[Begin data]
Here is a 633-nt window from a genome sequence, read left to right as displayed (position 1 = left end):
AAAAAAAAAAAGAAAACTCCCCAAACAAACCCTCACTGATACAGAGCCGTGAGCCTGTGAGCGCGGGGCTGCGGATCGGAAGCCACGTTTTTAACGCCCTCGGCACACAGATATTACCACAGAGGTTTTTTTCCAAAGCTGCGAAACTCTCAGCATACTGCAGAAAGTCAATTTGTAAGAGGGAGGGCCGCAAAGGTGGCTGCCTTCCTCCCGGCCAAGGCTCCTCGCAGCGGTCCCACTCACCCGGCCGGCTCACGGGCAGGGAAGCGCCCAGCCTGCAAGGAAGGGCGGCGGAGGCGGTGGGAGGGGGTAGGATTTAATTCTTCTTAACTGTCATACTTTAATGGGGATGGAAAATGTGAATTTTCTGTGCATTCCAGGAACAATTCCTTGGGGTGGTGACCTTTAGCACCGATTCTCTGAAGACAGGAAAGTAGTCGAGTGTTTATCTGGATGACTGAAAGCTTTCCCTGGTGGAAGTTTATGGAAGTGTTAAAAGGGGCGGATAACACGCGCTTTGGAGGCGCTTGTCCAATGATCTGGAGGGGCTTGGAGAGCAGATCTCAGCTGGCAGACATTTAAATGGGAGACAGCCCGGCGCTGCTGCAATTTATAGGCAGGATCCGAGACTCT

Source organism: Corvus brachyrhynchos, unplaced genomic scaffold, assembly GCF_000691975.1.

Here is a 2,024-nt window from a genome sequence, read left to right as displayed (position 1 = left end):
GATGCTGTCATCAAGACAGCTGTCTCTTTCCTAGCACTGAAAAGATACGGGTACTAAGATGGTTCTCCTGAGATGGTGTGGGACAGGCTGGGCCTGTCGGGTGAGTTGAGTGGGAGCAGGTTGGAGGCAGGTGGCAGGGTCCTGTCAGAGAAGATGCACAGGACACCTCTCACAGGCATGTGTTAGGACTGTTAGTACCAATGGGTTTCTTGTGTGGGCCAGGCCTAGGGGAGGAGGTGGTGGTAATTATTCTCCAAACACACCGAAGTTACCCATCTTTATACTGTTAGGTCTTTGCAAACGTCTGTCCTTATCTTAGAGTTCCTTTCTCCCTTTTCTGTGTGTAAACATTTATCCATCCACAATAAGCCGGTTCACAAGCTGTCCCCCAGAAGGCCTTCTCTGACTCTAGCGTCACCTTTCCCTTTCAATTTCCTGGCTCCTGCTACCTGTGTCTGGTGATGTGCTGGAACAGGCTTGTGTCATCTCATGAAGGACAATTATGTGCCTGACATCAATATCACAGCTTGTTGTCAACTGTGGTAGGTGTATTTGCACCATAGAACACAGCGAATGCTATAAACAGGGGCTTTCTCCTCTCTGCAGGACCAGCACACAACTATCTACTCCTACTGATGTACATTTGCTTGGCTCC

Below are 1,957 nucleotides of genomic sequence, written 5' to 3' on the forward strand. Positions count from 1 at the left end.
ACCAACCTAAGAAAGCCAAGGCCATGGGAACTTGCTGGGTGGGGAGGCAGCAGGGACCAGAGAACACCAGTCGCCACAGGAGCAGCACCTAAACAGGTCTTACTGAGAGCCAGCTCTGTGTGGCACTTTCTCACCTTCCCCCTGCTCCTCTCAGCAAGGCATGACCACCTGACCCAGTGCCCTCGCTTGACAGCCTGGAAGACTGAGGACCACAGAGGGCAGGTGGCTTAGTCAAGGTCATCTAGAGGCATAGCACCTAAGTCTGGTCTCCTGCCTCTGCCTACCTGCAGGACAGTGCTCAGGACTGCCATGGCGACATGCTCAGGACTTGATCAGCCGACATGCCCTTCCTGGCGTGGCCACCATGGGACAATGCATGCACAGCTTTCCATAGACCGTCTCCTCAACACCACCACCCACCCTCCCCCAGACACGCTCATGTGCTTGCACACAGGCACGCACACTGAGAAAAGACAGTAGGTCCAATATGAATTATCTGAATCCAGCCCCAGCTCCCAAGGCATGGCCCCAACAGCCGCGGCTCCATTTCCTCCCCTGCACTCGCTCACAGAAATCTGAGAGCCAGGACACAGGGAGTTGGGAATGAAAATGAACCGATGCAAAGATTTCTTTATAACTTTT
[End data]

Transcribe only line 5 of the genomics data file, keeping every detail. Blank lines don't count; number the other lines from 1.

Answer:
GATGCTGTCATCAAGACAGCTGTCTCTTTCCTAGCACTGAAAAGATACGGGTACTAAGATGGTTCTCCTGAGATGGTGTGGGACAGGCTGGGCCTGTCGGGTGAGTTGAGTGGGAGCAGGTTGGAGGCAGGTGGCAGGGTCCTGTCAGAGAAGATGCACAGGACACCTCTCACAGGCATGTGTTAGGACTGTTAGTACCAATGGGTTTCTTGTGTGGGCCAGGCCTAGGGGAGGAGGTGGTGGTAATTATTCTCCAAACACACCGAAGTTACCCATCTTTATACTGTTAGGTCTTTGCAAACGTCTGTCCTTATCTTAGAGTTCCTTTCTCCCTTTTCTGTGTGTAAACATTTATCCATCCACAATAAGCCGGTTCACAAGCTGTCCCCCAGAAGGCCTTCTCTGACTCTAGCGTCACCTTTCCCTTTCAATTTCCTGGCTCCTGCTACCTGTGTCTGGTGATGTGCTGGAACAGGCTTGTGTCATCTCATGAAGGACAATTATGTGCCTGACATCAATATCACAGCTTGTTGTCAACTGTGGTAGGTGTATTTGCACCATAGAACACAGCGAATGCTATAAACAGGGGCTTTCTCCTCTCTGCAGGACCAGCACACAACTATCTACTCCTACTGATGTACATTTGCTTGGCTCC